Â And we can conclude from the geometry of this diagram if nothing else, that

Â the harmonic series is strictly bigger. Therefore, we

Â can conclude that harmonic series diverges.

Â What's wonderful about this is that we viewed our continuous or

Â smooth calculus understanding to conclude things about this

Â discreet calculus. Example, and this discussion raise

Â the question, what can you trust when it comes to determining

Â convergence or divergence? As we've seen, a calculator is not

Â the best tool for determining convergence or divergence.

Â What about your intuition?

Â Maybe you should just get a feel for what works.

Â Well, intuition is also flawed. Let's look at an example.

Â I claim that the series 1 minus a half plus

Â a third minus a fourth, plus a fifth, et cetera,

Â something that we'll call the alternating harmonic series, does converge, and it

Â converges to a value of log of 2. Now, why is that the case?

Â Well, recall that log of 1 plus x is exactly this kind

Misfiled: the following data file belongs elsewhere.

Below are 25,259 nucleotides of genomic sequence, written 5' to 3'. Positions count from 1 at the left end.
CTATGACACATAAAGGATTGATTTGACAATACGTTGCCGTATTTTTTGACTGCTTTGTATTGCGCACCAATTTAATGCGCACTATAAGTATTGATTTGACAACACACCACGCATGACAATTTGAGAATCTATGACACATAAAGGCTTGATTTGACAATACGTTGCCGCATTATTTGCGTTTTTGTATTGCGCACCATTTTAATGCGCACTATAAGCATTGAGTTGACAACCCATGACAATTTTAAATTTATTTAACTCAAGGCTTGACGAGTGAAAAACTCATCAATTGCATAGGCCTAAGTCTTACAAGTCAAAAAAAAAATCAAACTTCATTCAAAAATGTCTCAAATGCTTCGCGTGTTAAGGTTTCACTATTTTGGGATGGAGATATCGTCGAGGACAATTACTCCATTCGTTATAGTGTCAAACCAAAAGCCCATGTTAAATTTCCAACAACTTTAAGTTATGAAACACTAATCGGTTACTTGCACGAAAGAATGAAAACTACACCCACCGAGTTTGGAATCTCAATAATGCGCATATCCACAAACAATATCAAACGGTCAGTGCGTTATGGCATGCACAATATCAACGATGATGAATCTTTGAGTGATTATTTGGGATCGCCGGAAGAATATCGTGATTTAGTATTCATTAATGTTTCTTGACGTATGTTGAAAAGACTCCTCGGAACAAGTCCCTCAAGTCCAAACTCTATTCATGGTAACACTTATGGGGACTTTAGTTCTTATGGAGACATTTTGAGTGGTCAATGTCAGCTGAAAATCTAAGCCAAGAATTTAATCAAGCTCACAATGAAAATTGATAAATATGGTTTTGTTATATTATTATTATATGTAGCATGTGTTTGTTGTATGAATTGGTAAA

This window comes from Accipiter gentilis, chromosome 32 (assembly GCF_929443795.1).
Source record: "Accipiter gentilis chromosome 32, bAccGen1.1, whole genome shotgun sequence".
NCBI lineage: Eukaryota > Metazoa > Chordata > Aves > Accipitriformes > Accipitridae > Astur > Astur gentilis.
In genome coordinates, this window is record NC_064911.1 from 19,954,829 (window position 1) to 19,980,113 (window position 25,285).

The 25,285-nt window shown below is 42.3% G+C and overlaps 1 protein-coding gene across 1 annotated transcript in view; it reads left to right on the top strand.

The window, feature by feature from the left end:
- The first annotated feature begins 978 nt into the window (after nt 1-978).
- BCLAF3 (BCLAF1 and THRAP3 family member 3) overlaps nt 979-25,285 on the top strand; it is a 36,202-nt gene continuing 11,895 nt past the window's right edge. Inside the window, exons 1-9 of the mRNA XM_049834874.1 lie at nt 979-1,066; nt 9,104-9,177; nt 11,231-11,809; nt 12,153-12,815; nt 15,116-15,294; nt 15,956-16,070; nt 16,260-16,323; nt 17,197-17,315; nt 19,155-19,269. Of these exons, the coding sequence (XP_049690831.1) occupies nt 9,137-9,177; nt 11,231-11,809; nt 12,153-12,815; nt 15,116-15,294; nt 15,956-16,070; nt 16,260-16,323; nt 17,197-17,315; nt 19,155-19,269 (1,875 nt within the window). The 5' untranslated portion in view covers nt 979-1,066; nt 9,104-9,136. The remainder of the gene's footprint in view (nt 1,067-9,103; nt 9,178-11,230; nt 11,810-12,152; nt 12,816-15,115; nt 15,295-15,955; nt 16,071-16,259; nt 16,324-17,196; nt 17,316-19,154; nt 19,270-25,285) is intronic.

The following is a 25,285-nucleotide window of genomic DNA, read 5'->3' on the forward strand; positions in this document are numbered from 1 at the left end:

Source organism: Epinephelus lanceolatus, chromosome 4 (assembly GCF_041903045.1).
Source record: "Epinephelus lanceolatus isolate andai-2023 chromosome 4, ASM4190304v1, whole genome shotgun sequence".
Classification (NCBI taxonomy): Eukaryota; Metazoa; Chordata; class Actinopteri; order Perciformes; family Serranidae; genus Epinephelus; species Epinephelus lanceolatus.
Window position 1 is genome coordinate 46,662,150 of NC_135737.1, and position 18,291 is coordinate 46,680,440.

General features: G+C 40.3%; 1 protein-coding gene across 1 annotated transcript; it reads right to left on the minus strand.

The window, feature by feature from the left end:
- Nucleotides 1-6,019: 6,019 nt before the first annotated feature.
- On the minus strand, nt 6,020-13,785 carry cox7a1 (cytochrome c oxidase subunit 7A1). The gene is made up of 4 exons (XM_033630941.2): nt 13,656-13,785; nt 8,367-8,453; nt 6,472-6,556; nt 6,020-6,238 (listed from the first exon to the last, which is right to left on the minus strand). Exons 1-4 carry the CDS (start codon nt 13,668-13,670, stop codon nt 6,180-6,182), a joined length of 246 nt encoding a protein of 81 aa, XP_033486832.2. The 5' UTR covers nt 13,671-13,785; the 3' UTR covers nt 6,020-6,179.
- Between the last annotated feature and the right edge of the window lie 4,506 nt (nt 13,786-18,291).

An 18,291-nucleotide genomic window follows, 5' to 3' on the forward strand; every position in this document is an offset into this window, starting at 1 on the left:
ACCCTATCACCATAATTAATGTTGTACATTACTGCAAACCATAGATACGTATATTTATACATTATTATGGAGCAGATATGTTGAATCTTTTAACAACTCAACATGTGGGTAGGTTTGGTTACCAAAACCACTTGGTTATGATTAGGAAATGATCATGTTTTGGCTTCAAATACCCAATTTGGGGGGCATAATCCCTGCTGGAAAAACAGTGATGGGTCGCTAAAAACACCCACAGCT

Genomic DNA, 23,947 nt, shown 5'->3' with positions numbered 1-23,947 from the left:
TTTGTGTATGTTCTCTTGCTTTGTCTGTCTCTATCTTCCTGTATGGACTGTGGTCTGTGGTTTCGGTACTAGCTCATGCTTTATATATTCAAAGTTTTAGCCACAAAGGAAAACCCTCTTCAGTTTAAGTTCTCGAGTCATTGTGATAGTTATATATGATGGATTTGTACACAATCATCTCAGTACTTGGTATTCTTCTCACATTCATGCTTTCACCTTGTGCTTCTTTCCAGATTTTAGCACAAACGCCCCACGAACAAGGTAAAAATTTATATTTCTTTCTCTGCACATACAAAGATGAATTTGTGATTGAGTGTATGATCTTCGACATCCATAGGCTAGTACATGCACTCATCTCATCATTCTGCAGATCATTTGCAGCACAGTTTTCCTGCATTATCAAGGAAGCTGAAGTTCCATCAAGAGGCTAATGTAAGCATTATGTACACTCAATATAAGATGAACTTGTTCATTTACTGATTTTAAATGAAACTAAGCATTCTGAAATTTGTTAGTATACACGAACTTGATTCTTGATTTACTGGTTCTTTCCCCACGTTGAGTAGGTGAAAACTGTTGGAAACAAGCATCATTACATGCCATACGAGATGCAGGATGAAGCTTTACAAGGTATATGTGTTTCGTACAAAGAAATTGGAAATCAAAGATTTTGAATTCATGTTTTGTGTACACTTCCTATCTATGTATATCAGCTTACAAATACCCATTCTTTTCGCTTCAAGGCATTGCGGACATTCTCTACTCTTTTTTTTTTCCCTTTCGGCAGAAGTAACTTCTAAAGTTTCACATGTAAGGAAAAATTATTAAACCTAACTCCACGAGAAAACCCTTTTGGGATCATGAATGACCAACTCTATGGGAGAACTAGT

Â of alternating sum of x to the n over n. If we

Â evaluate this at x equals 1, then we obtain this value.

Â Now, technically speaking, one is not in the interval

Â of convergence for this series, but hey, trust me.

Â You can trust me.

Â This actually does converge.

Â Now, if you believe that, then what happens when you multiply

Â everything by 1 half?

Â Well of course, you just multiply each term by 1 half.

Â That is definitely true.

Â Now, if we spread those terms out a little bit and

Â add everything together term wise. What happens?

Â Well, we get 1, negative 1 half plus 1 half

Â is 0. We pull down the 1 third.

Â Negative 1 4th minus 1 4th, that's minus 1 half.